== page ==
My grandmother finally saved enough money from her dowry etc and used it to rent a flat unit in Sham Shui Po. She then subdivided the unit into multiple tiny spaces and rented them out. My grandfather named her “The First Generation of Landlord” – a description for a character who is notoriously loud and quick witted especially when it comes to dealing with money. She put up bunk beds in wherever space available around the flat – living room, kitchen or even the hallway. Because the bathroom had a high ceiling, in a creative spin, she put up another board right above the bathroom! My grandfather said that he felt sorry for whoever poor soul ended up sleeping up above the throne!
Q. In addition to food tours, you also offer a Mahjong course, a popular Chinese game played with sets of tiles. Will you consider creating other courses in future to promote local arts and culture, for example: Cantonese opera or Cantonese language courses?
The reason I offered the Mahjong course was actually out of necessity. My food tour business came to a standstill since the violent protest broke out in 2019. It was around the time that one of my corporate clients contacted me to give her a Mahjong lesson, because she saw me playing it all the time in my Instagram stories and wanted to support my business during the difficult times.
I went on to teach her and her 3 other friends. She loved the lesson so much and began to spread words about my Mahjong lesson. The next thing I knew, I received more than 20 enquiries about the lesson! This is how my Mahjong lesson started. I am so grateful for the outpouring support I’ve received from all my past guests, and my mahjong classes requests are mostly all through word of mouth. It means the world to me and helped me stay afloat in this critical time. And it’s been the most fabulous pivot because I LOVE MAHJONG!
I prefer doing something that I have an expertise in. I have little knowledge in Cantonese opera, and I don’t think I have the needed credibility to teach Cantonese language, so I would leave it to experts to do these.
Q. What would be your ideal 24 hours in Hong Kong?
It really depends on where one wants to see and where to go. If I were a tourist visiting Hong Kong, I would visit the peak to soak in the magnificent aerial view of Hong Kong skyline, take a ride down memory lane on the Star Ferry and I will make sure to cover both Hong Kong Island and Kowloon peninsula. It is also worth taking some time exploring some sublime local Chinese temples here, for example, a beautiful Goddess of Mercy temple in the New Territories.
As for food, eating the best dim sum is a must for breakfast/lunch. Then I will go for the savory egg tarts and milk tea in the afternoon and end my day with a dinner at “Dai Pai Tong”, an Alfresco outdoor dining. Oh, I will make sure I explore the local food scene in Sham Shui Po too.
To me it is all about seeing different aspects of Hong Kong and experiencing all the quintessential elements of Hong Kong as you go.
Q.. What are the core values for your business and how do you work with your team to have fun running the food tours together?
The pandemic has pretty much halted the entire tourism industry in Hong Kong. My business has kept its roots and objective that guests are still learning about Hong Kong’s traditions, heritage and culture but now our product range and medium are different.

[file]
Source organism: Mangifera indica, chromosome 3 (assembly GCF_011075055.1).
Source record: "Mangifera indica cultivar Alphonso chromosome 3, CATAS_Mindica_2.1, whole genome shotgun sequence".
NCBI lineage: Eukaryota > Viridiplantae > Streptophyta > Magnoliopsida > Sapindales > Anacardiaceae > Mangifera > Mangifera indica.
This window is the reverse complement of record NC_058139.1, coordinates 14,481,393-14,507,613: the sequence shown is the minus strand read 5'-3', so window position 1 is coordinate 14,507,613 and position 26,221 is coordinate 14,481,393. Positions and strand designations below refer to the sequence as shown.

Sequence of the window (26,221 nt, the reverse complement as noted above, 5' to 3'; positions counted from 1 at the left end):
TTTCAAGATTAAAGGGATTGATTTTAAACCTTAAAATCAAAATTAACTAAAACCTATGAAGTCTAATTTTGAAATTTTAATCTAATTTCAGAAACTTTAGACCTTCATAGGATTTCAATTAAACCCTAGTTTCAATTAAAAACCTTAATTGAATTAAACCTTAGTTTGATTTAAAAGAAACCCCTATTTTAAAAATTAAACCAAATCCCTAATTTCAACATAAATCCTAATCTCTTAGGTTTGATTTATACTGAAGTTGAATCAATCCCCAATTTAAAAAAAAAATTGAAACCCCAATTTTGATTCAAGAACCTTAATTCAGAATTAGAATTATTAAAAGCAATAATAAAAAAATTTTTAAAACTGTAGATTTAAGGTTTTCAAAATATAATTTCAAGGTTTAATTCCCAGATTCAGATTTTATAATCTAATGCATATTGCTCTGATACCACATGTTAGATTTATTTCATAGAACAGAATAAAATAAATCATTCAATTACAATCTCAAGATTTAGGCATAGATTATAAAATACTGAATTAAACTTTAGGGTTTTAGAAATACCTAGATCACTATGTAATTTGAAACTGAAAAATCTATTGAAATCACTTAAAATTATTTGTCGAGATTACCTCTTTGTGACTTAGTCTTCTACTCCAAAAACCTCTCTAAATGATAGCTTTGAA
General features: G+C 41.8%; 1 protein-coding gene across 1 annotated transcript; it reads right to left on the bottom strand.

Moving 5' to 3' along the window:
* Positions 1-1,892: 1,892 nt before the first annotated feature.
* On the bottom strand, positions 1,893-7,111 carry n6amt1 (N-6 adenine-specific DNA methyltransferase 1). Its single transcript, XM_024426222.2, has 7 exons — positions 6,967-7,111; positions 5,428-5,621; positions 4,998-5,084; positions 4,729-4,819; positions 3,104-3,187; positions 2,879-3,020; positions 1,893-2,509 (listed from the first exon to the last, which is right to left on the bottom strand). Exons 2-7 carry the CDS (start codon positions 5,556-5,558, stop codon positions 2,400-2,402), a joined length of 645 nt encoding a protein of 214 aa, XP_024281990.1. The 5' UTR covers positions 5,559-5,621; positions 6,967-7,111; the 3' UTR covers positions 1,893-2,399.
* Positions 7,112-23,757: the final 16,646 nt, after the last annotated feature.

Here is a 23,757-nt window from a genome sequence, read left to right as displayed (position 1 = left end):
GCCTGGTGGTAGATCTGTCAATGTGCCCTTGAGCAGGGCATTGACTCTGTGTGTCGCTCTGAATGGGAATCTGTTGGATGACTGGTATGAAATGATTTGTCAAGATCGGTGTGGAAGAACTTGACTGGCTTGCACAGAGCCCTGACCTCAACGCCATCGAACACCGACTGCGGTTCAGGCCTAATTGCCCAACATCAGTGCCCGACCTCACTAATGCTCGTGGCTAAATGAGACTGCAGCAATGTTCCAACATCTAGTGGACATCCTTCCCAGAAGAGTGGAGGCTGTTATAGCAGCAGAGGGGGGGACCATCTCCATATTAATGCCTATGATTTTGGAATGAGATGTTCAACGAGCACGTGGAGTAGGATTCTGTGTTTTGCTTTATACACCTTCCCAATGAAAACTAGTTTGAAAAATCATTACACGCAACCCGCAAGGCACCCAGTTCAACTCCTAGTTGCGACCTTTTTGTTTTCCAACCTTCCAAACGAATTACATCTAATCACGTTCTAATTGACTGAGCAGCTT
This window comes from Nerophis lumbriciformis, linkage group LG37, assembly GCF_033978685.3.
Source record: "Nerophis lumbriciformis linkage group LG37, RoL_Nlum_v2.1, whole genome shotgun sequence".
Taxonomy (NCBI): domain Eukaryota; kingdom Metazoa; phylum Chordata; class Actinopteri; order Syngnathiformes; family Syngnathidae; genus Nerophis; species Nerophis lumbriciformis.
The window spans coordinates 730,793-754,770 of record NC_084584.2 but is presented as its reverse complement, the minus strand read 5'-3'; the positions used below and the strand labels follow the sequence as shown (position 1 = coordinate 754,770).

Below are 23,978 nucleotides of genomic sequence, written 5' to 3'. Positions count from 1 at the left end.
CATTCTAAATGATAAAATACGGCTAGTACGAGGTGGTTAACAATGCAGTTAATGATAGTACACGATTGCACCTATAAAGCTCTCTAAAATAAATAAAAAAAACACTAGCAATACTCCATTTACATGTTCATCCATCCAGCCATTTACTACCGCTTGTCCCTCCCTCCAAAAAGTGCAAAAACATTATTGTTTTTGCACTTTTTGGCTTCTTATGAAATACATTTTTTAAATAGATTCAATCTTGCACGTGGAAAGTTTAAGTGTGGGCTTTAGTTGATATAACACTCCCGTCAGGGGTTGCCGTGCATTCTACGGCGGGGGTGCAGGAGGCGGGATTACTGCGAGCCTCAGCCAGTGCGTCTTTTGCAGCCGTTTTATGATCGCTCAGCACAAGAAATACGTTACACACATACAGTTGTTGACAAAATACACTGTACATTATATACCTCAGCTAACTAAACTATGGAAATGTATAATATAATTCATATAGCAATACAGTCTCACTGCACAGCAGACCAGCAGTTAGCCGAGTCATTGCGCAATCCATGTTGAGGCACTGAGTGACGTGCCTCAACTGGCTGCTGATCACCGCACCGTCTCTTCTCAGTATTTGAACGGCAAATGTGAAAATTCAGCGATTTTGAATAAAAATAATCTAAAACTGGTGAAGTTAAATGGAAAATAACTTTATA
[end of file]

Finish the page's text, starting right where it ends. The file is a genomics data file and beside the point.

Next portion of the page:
During the most severe period of the pandemic last year, I started egg-tart making classes and then the Mahjong lessons. I also ventured into making YouTube videos so now you no longer need to be in Hong Kong to learn more about the culture here. Recently, I have started creating my own products – “Chinese New Year’s Advent calendar” – the very first in Hong Kong and possibly the entire world. The calendar is a planning tool guiding you to kick off the 18 days countdown to Chinese New Year. It is filled with interesting traditional facts and the dos and don’ts for one to avoid bad luck and embrace auspiciousness in the days leading to Chinese New Year. It is fun and “yummy” too – it comes with tantalizing artisanal chocolates to delight your taste buds.
All my past hires have found jobs elsewhere and given the current circumstances, I no longer have enough financial resources to hire people to support my business. I have been wearing a lot of different hats. Everything I do, be it experiences or products, centers around 3 core values that I hold dear – First, it should be fun! Second, we are passionate about our work and we hope our enthusiasm is contagious and lastly, there is always a learning aspect as it should be educational and informative whilst being fun!
Q. You have appeared in Netflix’s Restaurants on the Edge and your tours have been recognized as one of the top food tours in Hong Kong by TripAdvisor. What does this recognition mean to you and what motivates you to raise the bar and set higher standards for your business?
I am proud to be on Netflix’s “Restaurants on the Edge”. When the show initially contacted me, they needed someone fluent in conversing Cantonese and English as they needed that person to speak with prospective restaurants they wanted to feature in the show. I was then invited to speak to the writer to tell him my thoughts about Hong Kong culture and a brief overview of Hong Kong. I told them that food is ingrained in our culture and offered myself as a guide/talent and as the local food fixer in the show. They said yes and the result is what you see in the episode of Restaurants on the Edge.
I want to be an ambassador for Hong Kong. I love to discover and share hidden gems of Hong Kong, my motherland with as many people as I can. And I want to be able to find a sustainable way to do that for as long as I can, be it on YouTube, or creating fun and educational products. I would like to think that the world is my oyster, or in this case, my fishball.
Visit her website: https://humidwithachanceoffishballs.com
Visit her YouTube channel: www.youtube.com/channel/UCgESrA4c8EkBJ85KMd_M1kg
Virginia Chan is a Canadian born Hong Konger, moved to Hong Kong 8 years ago to pursue a career in HR. After 4 years of working as an HR Business Partner in the finance industry, she is now the lead fishball eater at Humid with a Chance of Fishballs, a local Hong Kong cultural experiences company. Virginia conducts cultural experiences such as teaching Mahjong, giving food tours, and creating YouTube videos. To date, she has taught over 450 students and 115 mahjong courses in Hong Kong and has started venturing into cultural products such as creating Hong Kong’s first Chinese New Year Countdown Calendar with cultural activity and information accompanying each day.
She has been featured on Netflix’s Restaurants on the Edge’s as the food tour guide, served as a cultural consultant for companies such as Yau Beer (Carlsberg brand) and has worked with the Hong Kong Tourism Board as a Hong Kong ambassador.
Photograph credit: Virginia Chan